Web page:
“Those who understand the cosmic laws know that the Day of Brahma ends after a thousand Yugas and the Night of Brahma ends after a thousand Yugas. When the day of Brahma dawns, forms are brought forth from the Unmanifest; when the night of Brahma comes, these forms merge in the Formless again. This multitude of beings is created and destroyed again and again in the succeeding days and nights of Brahma.”
In order to derive the value of a ‘Day of Brahma’ we need to remember that as per the Vedic texts, the Yuga Cycle (also known as a Caturyuga or Mahayuga), consisting of the four Yugas, is considered to be of 12,000 years duration, which is half the duration of the Precessional Year. Therefore, a ‘Day of Brahma’ lasts for 12,000*1000 i.e. 12 million years, which is followed by a ‘Night of Brahma’ of equal duration. The implications are fascinating: all life forms on the planet earth are extinguished after 12 million years! These life forms then remain in a dormant, unmanifested form for a further 12 million years. And then, at the beginning of the next ‘Day of Brahma’, new life forms are brought forth by the creative process from unmanifested matter.
Thus, we have a cyclical 24 million year period of cosmic creation and dissolution, much like the 24,000 year Precessional Year, and the 24 hours of day and night. The essential similarity between the macrocosm and the microcosm couldn’t be any clearer! It is easy to see that the time period between two successive cosmic dissolution events is 24 million years. It occurred to me that if this information is correct, then this cycle of creation and destruction should also be reflected in the fossil records of the planet earth. And amazingly enough, this is exactly what has been revealed by recent paleontological evidence: every 26 million years there is a mass extinction of species on the earth!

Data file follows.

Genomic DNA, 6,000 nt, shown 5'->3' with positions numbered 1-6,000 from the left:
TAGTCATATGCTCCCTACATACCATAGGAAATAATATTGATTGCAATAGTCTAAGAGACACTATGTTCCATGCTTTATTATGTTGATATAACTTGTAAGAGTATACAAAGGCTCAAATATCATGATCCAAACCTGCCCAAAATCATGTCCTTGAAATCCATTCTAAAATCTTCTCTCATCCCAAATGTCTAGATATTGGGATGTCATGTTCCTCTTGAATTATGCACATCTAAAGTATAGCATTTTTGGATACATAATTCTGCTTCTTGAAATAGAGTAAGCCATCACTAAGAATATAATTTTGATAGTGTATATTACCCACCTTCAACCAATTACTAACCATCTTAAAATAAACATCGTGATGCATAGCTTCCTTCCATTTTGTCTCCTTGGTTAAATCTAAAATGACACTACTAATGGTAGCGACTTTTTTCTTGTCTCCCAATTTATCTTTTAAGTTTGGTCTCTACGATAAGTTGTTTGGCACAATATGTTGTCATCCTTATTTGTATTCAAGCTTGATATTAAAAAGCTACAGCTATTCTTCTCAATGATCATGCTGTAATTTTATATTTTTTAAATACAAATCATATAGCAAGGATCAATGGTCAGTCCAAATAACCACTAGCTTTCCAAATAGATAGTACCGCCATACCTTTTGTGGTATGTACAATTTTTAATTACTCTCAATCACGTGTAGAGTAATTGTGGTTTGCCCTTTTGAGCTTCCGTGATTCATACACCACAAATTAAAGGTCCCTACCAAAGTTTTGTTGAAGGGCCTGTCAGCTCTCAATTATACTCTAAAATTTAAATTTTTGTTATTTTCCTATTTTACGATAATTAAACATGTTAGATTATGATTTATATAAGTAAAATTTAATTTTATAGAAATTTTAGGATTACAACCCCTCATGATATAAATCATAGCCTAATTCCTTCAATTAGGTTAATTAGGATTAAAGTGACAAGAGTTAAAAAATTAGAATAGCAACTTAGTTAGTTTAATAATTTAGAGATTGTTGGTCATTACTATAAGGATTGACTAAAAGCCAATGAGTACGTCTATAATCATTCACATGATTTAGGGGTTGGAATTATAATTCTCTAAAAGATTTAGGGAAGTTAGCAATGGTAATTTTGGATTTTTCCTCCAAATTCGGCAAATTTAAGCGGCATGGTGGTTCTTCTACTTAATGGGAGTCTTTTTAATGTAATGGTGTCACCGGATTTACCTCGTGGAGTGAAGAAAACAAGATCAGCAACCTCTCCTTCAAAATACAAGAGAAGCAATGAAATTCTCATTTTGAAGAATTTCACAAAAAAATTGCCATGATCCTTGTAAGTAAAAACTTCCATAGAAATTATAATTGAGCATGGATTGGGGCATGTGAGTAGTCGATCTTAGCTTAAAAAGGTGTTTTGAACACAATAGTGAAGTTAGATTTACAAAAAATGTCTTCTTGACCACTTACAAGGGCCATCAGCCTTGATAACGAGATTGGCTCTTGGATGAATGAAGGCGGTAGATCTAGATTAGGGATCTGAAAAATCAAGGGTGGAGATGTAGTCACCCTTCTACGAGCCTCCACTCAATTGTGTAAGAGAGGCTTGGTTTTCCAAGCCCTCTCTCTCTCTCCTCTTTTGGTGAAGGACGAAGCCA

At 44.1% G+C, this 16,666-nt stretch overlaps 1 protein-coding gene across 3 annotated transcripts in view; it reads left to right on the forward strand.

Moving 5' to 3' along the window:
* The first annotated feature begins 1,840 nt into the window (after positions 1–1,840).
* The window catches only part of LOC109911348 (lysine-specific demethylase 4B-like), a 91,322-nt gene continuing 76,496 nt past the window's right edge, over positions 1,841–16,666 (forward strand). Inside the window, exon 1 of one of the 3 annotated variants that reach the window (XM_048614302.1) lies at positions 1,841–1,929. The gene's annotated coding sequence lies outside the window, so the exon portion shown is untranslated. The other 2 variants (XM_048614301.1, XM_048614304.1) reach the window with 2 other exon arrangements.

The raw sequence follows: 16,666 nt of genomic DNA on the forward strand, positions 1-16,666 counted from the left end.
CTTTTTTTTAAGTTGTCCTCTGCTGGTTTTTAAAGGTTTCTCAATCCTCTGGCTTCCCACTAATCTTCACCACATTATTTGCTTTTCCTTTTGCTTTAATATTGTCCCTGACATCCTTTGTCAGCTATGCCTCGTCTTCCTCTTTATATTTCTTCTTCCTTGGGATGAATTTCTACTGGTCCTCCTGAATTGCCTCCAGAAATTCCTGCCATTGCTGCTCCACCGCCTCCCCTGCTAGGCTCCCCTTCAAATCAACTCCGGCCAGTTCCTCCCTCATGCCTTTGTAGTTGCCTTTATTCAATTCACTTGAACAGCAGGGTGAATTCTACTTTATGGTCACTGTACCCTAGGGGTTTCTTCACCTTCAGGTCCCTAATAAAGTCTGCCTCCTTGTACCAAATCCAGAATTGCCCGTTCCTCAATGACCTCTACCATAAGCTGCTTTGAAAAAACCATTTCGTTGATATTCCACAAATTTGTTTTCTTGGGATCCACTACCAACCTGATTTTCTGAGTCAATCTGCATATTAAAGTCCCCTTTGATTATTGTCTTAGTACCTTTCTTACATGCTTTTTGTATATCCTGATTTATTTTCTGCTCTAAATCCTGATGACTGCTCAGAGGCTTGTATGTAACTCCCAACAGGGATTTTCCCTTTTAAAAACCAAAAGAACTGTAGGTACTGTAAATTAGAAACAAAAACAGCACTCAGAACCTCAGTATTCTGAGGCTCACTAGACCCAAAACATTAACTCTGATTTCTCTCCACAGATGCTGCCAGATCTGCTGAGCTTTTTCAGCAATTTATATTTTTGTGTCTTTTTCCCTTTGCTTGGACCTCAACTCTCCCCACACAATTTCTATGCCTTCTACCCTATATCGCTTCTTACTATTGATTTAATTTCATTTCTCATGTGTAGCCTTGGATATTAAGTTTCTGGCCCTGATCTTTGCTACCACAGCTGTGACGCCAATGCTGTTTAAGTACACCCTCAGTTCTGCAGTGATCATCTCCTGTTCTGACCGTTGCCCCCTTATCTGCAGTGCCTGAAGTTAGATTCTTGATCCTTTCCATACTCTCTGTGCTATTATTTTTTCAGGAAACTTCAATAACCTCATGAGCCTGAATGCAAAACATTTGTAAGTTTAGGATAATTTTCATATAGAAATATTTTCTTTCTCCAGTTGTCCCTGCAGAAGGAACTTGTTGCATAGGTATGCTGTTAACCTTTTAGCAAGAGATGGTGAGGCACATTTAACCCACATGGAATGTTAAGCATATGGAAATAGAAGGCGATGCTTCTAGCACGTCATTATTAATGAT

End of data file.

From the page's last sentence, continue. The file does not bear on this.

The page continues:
Consider this: 66 million years ago the dinosaurs were thriving on the earth. However, today we can only find their bones and fossils in natural history museums. What happened to them? Scientists believe that 65.5 million years ago the earth went through a period a rapid death, called a mass extinction. But this episode is not the only mass extinction event in the fossil record. There are many more. And in recent years paleontologists have suggested that these mass extinctions occur in a regular cycle.
Fig 1: Stegosaurus fossil in the Field Museum, Chicago. Source: Wikipedia Commons
Surya-Siddhanta:a text-book of Hindu astronomy, Ebenezer Burgess, Phanindralal Gangooly, Chapter 1, p 1
The Bhagavad Gita 8.17-8.20